I've worked for many different types of restaurants in many different places but it's only over the past several years that I've found myself working for a large corporate chain and they certainly have a distinctive managerial culture. It is a culture of smoke and mirrors, of sucking up and covering your own ass at the expense of anyone and anything including the welfare of the business with which you are entrusted. Of course this infrastructure exists for a reason and that is to sell unhealthy products at the highest volume possible while delivering a minimum of service and doing it at the lowest cost possible. If you become an expert at this and are able to hide the unpleasant by products of this process successfully from those above you (They know all about it anyway)  then you will do well managing a chain restaurant. Of course I'm sugar coating it.
The food, in order to make it deliberately addictive, is processed with so much fat, grease and sodium that its going to make you unhealthy, contribute to childhood obesity and keep you coming back for more. The alcohol, well we are very careful to train our team members in responsible alcohol service and then we run happy hour specials and signature drink sales contests intended to increase the bottom line and make our staff forget all about responsible alcohol service. So, who do we pump full of our cheap booze before casting them out on the high ways? Parents with small children, office workers, unemployed workers drowning the sorrows on the day the government check comes in, habitual alcoholics who we call regulars and just about anyone else who bellies up to the bar and calls for a 2 for 1 drink. We have ladies night where the ladies are enticed to drink all night long and shot specials and dollar beers which no amount of 25c chicken wings are going to absorb on time to make you safe driving home and every twenty minutes we're checking sales. So there's a lot fundamentally wrong with what we sell and how we sell it, that's one thing and it's endemic so if you can't beat em join em.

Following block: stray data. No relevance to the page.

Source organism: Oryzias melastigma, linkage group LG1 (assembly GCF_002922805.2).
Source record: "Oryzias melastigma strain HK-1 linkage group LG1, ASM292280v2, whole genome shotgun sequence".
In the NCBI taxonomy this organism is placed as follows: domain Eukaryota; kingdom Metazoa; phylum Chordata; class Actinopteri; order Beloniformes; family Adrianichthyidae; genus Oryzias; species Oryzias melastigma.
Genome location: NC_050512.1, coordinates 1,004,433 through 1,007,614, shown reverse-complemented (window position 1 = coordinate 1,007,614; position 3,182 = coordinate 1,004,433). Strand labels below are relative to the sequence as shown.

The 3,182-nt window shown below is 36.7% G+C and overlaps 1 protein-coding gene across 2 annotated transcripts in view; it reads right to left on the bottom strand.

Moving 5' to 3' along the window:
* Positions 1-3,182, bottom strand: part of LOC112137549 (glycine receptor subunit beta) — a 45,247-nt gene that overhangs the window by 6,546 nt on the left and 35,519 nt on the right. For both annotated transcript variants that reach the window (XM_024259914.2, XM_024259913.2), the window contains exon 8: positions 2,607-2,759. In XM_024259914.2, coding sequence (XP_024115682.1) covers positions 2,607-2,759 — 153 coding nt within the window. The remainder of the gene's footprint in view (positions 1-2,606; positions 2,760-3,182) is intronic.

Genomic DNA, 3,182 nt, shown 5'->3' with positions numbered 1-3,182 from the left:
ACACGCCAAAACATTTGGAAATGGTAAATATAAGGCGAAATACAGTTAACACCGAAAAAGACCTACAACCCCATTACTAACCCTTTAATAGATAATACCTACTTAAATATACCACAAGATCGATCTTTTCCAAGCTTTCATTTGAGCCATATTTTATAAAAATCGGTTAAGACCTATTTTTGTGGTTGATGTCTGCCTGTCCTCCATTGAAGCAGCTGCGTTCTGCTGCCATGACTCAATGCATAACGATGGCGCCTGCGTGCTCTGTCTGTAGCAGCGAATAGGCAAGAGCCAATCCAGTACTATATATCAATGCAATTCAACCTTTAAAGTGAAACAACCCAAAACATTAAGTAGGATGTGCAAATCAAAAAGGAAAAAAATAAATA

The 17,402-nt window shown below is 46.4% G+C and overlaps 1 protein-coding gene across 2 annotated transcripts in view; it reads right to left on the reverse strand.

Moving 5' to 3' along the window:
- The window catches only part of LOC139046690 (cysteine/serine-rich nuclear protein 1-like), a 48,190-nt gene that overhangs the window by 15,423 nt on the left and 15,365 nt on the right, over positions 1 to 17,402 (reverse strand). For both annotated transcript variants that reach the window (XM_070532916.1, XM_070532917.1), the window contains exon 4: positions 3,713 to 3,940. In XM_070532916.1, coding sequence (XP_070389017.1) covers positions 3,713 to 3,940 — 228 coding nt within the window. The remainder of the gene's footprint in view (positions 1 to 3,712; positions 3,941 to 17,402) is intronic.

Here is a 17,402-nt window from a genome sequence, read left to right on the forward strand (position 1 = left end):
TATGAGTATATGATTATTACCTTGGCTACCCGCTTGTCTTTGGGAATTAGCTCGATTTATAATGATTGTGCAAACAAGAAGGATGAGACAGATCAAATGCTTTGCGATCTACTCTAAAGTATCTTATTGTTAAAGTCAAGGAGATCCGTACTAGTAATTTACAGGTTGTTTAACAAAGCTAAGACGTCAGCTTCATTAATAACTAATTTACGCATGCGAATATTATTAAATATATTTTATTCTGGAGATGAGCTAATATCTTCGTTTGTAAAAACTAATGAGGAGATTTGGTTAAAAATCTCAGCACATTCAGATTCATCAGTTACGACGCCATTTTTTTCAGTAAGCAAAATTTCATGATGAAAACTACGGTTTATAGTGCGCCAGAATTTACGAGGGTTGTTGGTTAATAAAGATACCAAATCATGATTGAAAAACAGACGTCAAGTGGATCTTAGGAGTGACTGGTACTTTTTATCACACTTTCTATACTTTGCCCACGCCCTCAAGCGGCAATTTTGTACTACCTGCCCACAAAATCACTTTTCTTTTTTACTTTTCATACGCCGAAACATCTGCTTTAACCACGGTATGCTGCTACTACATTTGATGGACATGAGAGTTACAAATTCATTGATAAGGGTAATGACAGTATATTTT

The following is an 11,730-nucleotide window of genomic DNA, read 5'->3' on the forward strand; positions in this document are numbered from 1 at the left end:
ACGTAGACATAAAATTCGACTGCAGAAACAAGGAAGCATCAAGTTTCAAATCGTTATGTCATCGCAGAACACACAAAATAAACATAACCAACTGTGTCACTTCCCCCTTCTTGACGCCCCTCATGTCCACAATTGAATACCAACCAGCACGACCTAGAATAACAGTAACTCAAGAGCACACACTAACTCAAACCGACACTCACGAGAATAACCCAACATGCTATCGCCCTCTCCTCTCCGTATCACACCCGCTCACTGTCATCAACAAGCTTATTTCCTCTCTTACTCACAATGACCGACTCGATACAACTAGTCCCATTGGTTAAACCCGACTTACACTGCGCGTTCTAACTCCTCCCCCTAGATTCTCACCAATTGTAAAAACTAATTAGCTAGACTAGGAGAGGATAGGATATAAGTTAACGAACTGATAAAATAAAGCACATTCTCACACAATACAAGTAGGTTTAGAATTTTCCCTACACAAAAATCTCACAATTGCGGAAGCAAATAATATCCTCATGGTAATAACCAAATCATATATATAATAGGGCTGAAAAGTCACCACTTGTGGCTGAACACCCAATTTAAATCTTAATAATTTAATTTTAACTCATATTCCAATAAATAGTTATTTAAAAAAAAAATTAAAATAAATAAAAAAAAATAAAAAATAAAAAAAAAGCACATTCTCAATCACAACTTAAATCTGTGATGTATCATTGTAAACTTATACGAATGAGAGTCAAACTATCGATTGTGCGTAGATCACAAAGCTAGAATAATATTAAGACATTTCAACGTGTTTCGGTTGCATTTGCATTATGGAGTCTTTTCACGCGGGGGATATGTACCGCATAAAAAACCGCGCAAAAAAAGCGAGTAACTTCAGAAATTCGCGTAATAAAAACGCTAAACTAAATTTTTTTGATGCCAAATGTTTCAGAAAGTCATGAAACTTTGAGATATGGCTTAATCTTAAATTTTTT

Then there's the shocking way we treat our workers. I remember in college reading about time and motion studies which management did on workers in the manufacturing process during the industrial revolution prior to the rise of trade unionism and labor law, back when workers had no rights. I read about the terrible ways in which the migrant farm workers are treated. No days off, 18 hour shifts, not being payed fair wages, cutting workers when they're not needed as dictated by business and the quest for higher profits regardless of the workers own need to pay their bills and receive a living wage. Well all of these practices are alive and well in the restaurant industry and not just for the workers for management as too, at least on the store level. It's pretty standard for a restaurant management recruiter to gush to a candidate; 'The company has a great quality of life; no more than 60-65 hours a week and a weekend day off every month, they might even schedule you two consecutive days off every once in a while!'
Well I'm here to tell you, we hire em when its busy, lay em off when its slow, fire em on a whim and exploit every dumb kid who's willing to buy in to our bull shit and volunteer for anything. We fatten em up, get em drunk and spit em back into the world fat drunk and in trouble. But hey, 'it is what it is.' If you can't beat em, join em.
I wonder if all industries are this bad and I wonder how I live with myself.